When Hub Hart, backup to regular catcher Billy Sullivan, sustained an ankle injury in mid-July 1906, the Chicago White Sox found themselves in need of another backstop. Team owner Charles Comiskey acquired an untested rookie named Babe Towne from Des Moines of the Western League to “hold the fort” until Hart recovered. Before Hart’s ankle healed, Sullivan also was injured, forcing the White Sox to use Towne more than they had anticipated. Chicago went on to win the American League pennant and Towne was rewarded with a spot on their World Series roster. However, an injury to his throwing arm caused Towne to be sent to the minors the following year, and he never had an opportunity to return to the big leagues.
Towne claimed to have been one of the first to predict greatness for pitcher Eddie Cicotte when they were teammates with Des Moines early in 1906 before his call-up to Chicago. As Towne told it later, “[Des Moines manager] Mike Cantillon came to me at the hotel one morning and asked me to … warm up a new pitcher he had just obtained from Detroit. I caught the youngster and was surprised at the stuff he showed. When I returned to the hotel Cantillon asked me what I thought of the pitcher. ‘He’s the best hurler on your staff,’ I told Cantillon.” Towne added, “I’ve caught a lot of hurlers in my day but I’m safe in saying that Cicotte had more ‘stuff’ than any of them.”1
Jay King Towne was born March 12, 1880, in Coon Rapids, Iowa, a small town about 70 miles northwest of Des Moines and about 100 miles northeast of Omaha, Nebraska. His parents were Edmund Bert Towne, a physician and the town’s postmaster, and Angeline (née Harrold), both natives of Ohio. He grew up with two siblings: a younger sister, Clara, and younger brother, Frank. He also had five older step-siblings from his father’s earlier marriage to Martha Wood: Charles, Cora, Dennison, Edmund, and Etta.
Towne graduated from Coon Rapids High School in 1896 and attended Grinnell College for a time. The first reports of him playing ball are from 1899, with local teams near his home in Iowa in Denison, Carroll, and Perry, and later with a semipro team in Fort Dodge. One early report noted, “Jay Towne’s services as a base ballist are in great demand this season.”2 It’s not clear how Jay acquired the nickname “Babe,” but he was known by that name soon after he started playing baseball and throughout his career.
On April 25, 1900, just after Jay had turned 20 years old, he married 17-year-old Esther Mary Clennon in nearby Guthrie, Iowa. At the time of the 1900 US Census later that year, he and his new wife were living with her parents. The couple had four daughters: Alice, Edith, Helen, and Virginia.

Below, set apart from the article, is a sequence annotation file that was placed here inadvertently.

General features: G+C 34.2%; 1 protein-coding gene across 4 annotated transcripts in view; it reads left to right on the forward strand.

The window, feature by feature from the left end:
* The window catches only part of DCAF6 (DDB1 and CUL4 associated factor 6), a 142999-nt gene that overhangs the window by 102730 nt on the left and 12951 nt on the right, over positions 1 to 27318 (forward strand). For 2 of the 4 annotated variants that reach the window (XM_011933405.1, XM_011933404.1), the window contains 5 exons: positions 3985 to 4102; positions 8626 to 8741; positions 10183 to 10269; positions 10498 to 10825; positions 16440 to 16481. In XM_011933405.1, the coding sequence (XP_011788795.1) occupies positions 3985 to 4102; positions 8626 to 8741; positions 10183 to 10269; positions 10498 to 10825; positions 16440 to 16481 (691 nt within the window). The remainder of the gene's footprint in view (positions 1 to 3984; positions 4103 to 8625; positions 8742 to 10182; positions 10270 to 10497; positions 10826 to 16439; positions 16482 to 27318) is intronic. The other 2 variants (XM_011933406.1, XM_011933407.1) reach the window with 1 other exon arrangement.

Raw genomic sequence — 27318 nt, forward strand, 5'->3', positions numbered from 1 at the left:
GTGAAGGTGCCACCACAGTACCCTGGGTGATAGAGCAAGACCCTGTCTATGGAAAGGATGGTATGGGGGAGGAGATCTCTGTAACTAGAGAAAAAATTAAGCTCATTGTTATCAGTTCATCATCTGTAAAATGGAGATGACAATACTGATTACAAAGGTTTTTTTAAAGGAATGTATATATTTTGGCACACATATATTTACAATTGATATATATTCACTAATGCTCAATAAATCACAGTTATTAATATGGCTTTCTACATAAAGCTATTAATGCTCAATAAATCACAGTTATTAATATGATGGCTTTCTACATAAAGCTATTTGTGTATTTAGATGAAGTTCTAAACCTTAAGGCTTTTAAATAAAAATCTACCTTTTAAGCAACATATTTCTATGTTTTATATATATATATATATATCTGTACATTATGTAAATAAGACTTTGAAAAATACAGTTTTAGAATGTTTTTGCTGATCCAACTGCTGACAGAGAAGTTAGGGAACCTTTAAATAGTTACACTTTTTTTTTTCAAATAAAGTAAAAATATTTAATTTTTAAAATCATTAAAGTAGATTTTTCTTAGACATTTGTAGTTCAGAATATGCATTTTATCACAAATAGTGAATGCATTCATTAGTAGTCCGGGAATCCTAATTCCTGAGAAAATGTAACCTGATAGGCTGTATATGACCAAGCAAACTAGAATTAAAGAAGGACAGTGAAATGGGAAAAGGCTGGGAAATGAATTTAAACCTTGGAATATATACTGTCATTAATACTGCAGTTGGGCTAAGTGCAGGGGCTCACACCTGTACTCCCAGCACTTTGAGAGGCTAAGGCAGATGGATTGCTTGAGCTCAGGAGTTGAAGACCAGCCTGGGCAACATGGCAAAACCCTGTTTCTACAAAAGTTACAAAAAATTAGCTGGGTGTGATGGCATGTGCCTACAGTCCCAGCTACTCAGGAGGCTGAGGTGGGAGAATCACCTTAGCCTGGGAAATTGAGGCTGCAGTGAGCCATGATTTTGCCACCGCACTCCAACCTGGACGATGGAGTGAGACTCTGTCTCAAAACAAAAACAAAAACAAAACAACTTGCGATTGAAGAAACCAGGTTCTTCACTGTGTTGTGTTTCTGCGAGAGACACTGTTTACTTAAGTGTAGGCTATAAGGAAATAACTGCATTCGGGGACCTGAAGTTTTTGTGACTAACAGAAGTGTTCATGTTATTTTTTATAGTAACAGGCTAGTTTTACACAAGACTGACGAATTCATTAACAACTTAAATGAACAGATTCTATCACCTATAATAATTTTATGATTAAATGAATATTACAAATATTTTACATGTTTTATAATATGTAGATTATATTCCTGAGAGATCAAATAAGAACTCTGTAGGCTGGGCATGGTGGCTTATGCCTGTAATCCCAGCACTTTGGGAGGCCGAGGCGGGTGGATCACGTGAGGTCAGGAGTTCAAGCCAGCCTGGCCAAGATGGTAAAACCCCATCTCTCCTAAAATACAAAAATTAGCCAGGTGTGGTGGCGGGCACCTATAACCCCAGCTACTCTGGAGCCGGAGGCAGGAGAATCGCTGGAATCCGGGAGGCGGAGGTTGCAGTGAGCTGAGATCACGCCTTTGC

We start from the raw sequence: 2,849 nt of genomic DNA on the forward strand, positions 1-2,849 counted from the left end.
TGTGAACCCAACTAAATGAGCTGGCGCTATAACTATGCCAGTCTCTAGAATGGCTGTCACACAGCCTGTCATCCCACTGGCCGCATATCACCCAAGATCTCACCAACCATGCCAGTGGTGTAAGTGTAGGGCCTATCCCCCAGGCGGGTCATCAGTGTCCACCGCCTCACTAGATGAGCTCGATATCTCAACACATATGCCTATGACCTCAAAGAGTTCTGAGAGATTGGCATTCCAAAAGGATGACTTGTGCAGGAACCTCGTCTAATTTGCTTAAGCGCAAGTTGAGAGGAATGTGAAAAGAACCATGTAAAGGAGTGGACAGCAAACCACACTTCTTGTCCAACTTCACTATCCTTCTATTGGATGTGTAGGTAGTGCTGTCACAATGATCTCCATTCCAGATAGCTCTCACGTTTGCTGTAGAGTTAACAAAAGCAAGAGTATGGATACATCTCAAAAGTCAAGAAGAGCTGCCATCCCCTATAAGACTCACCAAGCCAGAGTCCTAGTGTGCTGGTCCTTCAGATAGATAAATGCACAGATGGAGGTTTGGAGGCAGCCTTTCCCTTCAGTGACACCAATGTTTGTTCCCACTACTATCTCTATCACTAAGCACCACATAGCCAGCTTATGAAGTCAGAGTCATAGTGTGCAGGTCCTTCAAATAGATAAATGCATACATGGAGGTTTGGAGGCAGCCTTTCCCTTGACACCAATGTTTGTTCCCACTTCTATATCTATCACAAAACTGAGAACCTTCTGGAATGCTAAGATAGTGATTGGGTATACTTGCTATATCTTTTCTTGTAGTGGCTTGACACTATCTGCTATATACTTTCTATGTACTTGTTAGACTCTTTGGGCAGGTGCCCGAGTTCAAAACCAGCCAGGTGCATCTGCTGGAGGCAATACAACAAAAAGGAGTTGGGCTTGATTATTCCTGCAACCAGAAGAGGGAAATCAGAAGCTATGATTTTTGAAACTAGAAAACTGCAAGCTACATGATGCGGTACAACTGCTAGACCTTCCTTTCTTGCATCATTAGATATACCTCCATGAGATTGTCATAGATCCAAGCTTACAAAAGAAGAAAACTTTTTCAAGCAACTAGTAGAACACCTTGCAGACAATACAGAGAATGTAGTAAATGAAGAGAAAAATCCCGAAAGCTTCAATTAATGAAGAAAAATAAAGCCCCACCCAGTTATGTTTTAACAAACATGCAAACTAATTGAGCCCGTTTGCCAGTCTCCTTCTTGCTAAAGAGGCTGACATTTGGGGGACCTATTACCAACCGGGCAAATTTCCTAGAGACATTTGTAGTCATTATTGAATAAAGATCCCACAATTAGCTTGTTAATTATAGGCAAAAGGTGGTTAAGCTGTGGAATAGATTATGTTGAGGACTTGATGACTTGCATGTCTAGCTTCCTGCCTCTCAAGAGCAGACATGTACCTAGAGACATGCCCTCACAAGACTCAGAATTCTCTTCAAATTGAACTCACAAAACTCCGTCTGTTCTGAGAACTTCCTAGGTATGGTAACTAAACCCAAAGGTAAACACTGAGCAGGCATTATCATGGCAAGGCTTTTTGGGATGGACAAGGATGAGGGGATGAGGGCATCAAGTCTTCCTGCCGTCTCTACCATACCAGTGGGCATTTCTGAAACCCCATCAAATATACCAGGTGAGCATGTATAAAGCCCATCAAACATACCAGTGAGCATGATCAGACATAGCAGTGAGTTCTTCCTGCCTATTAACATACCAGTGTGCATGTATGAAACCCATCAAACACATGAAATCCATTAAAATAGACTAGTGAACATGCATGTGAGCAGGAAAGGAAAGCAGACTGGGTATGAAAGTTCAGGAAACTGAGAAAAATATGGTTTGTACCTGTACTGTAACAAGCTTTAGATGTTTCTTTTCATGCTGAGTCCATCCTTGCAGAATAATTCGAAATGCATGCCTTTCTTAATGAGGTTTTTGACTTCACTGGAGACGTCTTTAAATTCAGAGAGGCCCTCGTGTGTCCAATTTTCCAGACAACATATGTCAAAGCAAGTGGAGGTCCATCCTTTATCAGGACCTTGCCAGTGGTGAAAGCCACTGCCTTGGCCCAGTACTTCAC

Towne started professionally in 1902 as a first baseman with Rock Rapids, Iowa, of the Class D Iowa-South Dakota League. One report provided an early glimpse of his play, noting, “Towne is a husky boy, with a sure eye. He bats ‘short’ and yet gets force enough to warrant singles every time. As soon as he lands on the ball he is off for the sand bag, and in many other ways is Johnny on the spot every minute of the game.”3
His play in Rock Rapids attracted the attention of Des Moines management and he was signed by the Class A Western League club late in 1902. Having been converted to catcher, he spent the 1903 and 1904 seasons with Des Moines. Mike Cantillon was appointed secretary-treasurer of the club in early 1905 and he helped arrange a tryout for Towne with Milwaukee of the Class A American Association, which was managed by Mike’s brother Joe Cantillon.4 However, when the Brewers’ regular catcher reported, and Mike was in need of a catcher, Joe shipped Towne back to Des Moines, where he began the season.
Towne hit .343 in 51 games for Des Moines and was recalled to Milwaukee in July, hitting .303 in 38 games the rest of the season. Despite his success, the Cantillon brothers’ maneuverings brought Towne back to Des Moines again to start the 1906 season,5 although Milwaukee would “retain a string to him.”6 He got off to another strong start, batting .357 in 74 games, when in late July Cantillon worked out a deal with Charles Comiskey to send Towne to the Chicago White Sox. The exact purchase price was not reported, only that it was “a good round sum.”7
Billy Sullivan was the clear number one receiver for the White Sox, but the backup situation was muddled all season long. Hart opened the season as Sullivan’s understudy, with veteran Ed McFarland the third catcher. McFarland was a good defensive catcher but carried a reputation for unreliability and not staying in condition (excessive alcohol use).8 By late May, McFarland had left the club after appearing in just three games for Chicago, managing one hit in 10 at-bats. Comiskey tried to arrange a trade or sale of McFarland to the Boston Americans, but negotiations with Boston manager Jimmy Collins fell through. Sullivan did the bulk of the catching over the first half of the season, with Hart spelling him on occasion.